New trains costing $2 billion too wide to fit in tunnels


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The Australian government in action! An order of new trains for New South Wales in Australia, costing $2 billion, have been built 20 centimeters too wide to fit in the existing tunnels.

Their solution? A very typical government one:

But Transport for New South Wales (TfNSW), the Government body that manages the state’s rail system, has come up with a cunning plan. It has proposed simply relaxing current safety standards. In addition, 10 tunnels built in the 1900s will be partially modified to allow the new trains to run. [emphasis mine]

Reading the whole article is like entering the world of Bizarro. Here is how the government explains their plan: “This option would allow the New Intercity Fleet to operate on both lines and pass each other, and therefore ensure better longer term operational outcomes, while also minimising heritage impacts through reduced tunnel lining modifications.”

They make no mention of the collisions that might occur.

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8 comments

  • Commodude

    Safety standards are, after all, interpretive rules, so they’re subject to change on the whim of an inspector….

    Sorry, hits a nerve. Just spent a few hours today planning compliance with a new interpretation of a standard which has evidently been being misinterpreted by the entire industrial community for years.

  • Cotour

    And if and when there is a “problem” and someone is killed? How will that be “interpreted”?

    Someone somewhere at a desk or work station was tasked with determining and laying out some criteria for the specifications of said trains. I would think that there would be a fairly thick book produced dedicated to the specific subject. This would include the maximum allowable width for these bright and shinny and very expensive new trains.

    If I was the boss I would be very interested in the name or names of these individuals while we all contorted ourselves in our making the lemonade that fixes this screw up. But in the end, if I was the boss it would all come down on me, it would have been my responsibility to set and check the dimensions. And even so, stuff happens.

    But this is government, no one ultimately has any responsibility more than likely.

  • “And even so, stuff happens.”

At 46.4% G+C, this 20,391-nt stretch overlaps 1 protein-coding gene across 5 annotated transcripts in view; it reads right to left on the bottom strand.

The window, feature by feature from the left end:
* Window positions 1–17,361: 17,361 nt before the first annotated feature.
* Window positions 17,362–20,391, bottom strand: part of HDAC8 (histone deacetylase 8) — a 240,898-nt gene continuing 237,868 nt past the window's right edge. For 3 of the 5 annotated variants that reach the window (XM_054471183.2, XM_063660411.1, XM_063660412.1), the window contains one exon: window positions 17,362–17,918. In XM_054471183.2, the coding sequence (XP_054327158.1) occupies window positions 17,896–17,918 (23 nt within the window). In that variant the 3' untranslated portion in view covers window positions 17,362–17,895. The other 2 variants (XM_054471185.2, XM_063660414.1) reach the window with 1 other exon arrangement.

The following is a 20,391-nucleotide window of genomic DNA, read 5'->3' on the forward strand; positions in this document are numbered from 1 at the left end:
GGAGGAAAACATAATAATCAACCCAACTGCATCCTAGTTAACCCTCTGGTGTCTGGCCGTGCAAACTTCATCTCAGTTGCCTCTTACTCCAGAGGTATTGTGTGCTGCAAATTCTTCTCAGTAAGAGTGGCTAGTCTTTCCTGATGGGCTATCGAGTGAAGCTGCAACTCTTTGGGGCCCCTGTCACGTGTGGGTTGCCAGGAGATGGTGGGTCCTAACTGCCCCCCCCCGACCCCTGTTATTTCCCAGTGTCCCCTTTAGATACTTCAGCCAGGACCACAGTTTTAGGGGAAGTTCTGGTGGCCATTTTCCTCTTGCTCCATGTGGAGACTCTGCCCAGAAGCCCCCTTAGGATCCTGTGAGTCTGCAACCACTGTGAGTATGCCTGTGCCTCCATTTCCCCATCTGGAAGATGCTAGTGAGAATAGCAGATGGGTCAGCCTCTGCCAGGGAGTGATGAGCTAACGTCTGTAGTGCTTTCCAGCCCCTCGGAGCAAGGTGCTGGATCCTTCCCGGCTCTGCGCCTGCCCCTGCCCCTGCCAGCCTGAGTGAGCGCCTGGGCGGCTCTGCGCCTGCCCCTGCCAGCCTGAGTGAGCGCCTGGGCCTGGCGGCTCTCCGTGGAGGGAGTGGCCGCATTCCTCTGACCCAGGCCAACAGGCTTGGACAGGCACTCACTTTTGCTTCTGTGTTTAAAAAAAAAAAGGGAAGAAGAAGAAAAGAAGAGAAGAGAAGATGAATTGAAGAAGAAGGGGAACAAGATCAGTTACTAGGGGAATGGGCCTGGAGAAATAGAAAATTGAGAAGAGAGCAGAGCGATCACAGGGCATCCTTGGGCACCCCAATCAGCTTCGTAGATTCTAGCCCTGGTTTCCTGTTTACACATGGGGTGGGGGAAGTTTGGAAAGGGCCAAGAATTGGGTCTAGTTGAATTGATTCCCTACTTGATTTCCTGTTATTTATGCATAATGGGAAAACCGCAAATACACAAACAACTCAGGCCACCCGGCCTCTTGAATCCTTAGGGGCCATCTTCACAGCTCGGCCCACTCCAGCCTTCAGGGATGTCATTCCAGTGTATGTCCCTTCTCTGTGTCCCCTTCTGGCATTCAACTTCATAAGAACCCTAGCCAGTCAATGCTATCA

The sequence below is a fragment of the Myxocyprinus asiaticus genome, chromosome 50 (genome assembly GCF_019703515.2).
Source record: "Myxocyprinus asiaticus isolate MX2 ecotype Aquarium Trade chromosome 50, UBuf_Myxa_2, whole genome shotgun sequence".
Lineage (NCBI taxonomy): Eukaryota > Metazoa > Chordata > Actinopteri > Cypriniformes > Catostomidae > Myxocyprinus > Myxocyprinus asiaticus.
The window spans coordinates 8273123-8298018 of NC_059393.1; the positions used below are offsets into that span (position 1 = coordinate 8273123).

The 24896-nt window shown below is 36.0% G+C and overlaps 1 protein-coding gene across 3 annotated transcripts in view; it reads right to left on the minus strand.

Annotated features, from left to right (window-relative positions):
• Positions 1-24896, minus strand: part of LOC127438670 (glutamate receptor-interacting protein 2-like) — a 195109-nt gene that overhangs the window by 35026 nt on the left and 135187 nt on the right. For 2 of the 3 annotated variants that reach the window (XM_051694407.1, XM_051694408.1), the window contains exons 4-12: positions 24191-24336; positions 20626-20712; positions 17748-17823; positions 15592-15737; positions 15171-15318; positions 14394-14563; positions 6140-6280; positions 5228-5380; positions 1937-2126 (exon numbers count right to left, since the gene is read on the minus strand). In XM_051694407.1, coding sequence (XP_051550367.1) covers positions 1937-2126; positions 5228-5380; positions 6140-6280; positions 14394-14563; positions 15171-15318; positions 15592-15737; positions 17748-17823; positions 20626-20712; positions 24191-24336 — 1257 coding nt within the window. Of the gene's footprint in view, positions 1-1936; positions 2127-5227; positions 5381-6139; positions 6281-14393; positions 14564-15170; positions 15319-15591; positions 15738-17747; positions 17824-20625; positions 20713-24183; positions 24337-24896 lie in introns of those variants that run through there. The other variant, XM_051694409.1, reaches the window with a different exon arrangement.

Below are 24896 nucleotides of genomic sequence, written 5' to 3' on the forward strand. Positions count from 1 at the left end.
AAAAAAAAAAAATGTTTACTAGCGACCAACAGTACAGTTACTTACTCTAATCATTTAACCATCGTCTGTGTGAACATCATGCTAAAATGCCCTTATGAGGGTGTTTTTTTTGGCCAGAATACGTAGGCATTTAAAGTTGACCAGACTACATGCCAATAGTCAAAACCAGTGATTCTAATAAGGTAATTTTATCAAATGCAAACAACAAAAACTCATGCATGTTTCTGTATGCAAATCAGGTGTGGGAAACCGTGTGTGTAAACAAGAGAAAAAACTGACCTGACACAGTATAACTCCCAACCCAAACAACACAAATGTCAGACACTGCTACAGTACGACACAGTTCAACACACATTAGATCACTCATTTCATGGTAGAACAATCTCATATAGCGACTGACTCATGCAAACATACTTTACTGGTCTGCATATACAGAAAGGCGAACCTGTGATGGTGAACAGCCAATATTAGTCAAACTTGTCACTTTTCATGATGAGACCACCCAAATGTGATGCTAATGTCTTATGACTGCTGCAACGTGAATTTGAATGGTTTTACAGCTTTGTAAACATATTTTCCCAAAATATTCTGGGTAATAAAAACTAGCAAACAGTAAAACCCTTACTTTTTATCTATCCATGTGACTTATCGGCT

Like many here, I have experience in the difference between shop and as-built plans; but 20 cm?

    It appears from the article the new equipment will eat up half the minimum safety distance; a standard I assume was carefully studied and arrived at. The official line seems to be that the standards are overly restrictive, and can be safely ignored. Or people are taking additional risk. Whatever.

  • Mike Borgelt

    Anyone familiar with Australian defence procurement would not be surprised. We spent a billion dollars on 11 Seasprite helicopters for our Navy and got none because at the last moment someone discovered that the autopilot was a single channel device as specified in the contract but as we had decided on a two crew complement instead of the usual 3 the chopper wouldn’t be able to do its job at night or in instrument weather. I haven’t heard that anyone lost job/pension/went to jail over this.
    BTW the trains are a New South Wales State government screw up, not Australian federal gummint.

  • Garry

    Blair, I’m no expert and don’t know any more about this situation than what appears here, but I think the main factor that determines the safety margin is shaking of the train (in shipboard terms, the rolling component) as it goes through the tunnel. I don’t know how they calculated the maximum expected rolling motion, and I agree witth you; it appears someone determined that the old standard was too strict and therefore reduced it somewhat arbitrarily.

  • Cotour: This story was worth getting elevated to the main page. Thank you.

  • Steve Cooepr

    Sounds like someone was told to take off their engineering hat and put on their management hat.

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